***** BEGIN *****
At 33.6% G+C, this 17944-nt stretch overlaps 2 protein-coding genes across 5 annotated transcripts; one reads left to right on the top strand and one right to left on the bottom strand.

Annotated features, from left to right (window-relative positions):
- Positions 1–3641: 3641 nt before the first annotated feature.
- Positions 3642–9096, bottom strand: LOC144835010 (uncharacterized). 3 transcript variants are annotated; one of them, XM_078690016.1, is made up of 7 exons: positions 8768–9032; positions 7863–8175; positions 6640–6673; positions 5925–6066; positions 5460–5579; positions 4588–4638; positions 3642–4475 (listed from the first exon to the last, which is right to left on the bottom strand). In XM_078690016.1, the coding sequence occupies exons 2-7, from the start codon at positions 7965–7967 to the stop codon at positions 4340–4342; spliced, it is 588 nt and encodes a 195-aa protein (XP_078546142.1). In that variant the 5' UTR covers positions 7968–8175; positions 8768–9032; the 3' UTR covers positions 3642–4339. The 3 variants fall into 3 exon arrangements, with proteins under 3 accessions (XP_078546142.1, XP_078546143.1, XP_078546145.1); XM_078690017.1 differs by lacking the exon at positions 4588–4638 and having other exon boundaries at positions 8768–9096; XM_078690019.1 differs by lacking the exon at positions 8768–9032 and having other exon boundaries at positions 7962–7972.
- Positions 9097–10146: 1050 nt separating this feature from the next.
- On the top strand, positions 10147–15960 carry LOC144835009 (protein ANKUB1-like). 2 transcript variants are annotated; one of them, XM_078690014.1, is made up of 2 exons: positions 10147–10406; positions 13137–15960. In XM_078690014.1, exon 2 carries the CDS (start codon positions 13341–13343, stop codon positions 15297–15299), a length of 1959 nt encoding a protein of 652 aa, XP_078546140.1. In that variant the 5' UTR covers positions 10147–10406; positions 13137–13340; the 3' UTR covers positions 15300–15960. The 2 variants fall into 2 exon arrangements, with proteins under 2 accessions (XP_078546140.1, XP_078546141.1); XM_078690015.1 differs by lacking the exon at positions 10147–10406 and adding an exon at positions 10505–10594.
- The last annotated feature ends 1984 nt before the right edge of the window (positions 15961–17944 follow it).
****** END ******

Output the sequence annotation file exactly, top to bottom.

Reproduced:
At 33.6% G+C, this 17944-nt stretch overlaps 2 protein-coding genes across 5 annotated transcripts; one reads left to right on the top strand and one right to left on the bottom strand.

Annotated features, from left to right (window-relative positions):
- Positions 1–3641: 3641 nt before the first annotated feature.
- Positions 3642–9096, bottom strand: LOC144835010 (uncharacterized). 3 transcript variants are annotated; one of them, XM_078690016.1, is made up of 7 exons: positions 8768–9032; positions 7863–8175; positions 6640–6673; positions 5925–6066; positions 5460–5579; positions 4588–4638; positions 3642–4475 (listed from the first exon to the last, which is right to left on the bottom strand). In XM_078690016.1, the coding sequence occupies exons 2-7, from the start codon at positions 7965–7967 to the stop codon at positions 4340–4342; spliced, it is 588 nt and encodes a 195-aa protein (XP_078546142.1). In that variant the 5' UTR covers positions 7968–8175; positions 8768–9032; the 3' UTR covers positions 3642–4339. The 3 variants fall into 3 exon arrangements, with proteins under 3 accessions (XP_078546142.1, XP_078546143.1, XP_078546145.1); XM_078690017.1 differs by lacking the exon at positions 4588–4638 and having other exon boundaries at positions 8768–9096; XM_078690019.1 differs by lacking the exon at positions 8768–9032 and having other exon boundaries at positions 7962–7972.
- Positions 9097–10146: 1050 nt separating this feature from the next.
- On the top strand, positions 10147–15960 carry LOC144835009 (protein ANKUB1-like). 2 transcript variants are annotated; one of them, XM_078690014.1, is made up of 2 exons: positions 10147–10406; positions 13137–15960. In XM_078690014.1, exon 2 carries the CDS (start codon positions 13341–13343, stop codon positions 15297–15299), a length of 1959 nt encoding a protein of 652 aa, XP_078546140.1. In that variant the 5' UTR covers positions 10147–10406; positions 13137–13340; the 3' UTR covers positions 15300–15960. The 2 variants fall into 2 exon arrangements, with proteins under 2 accessions (XP_078546140.1, XP_078546141.1); XM_078690015.1 differs by lacking the exon at positions 10147–10406 and adding an exon at positions 10505–10594.
- The last annotated feature ends 1984 nt before the right edge of the window (positions 15961–17944 follow it).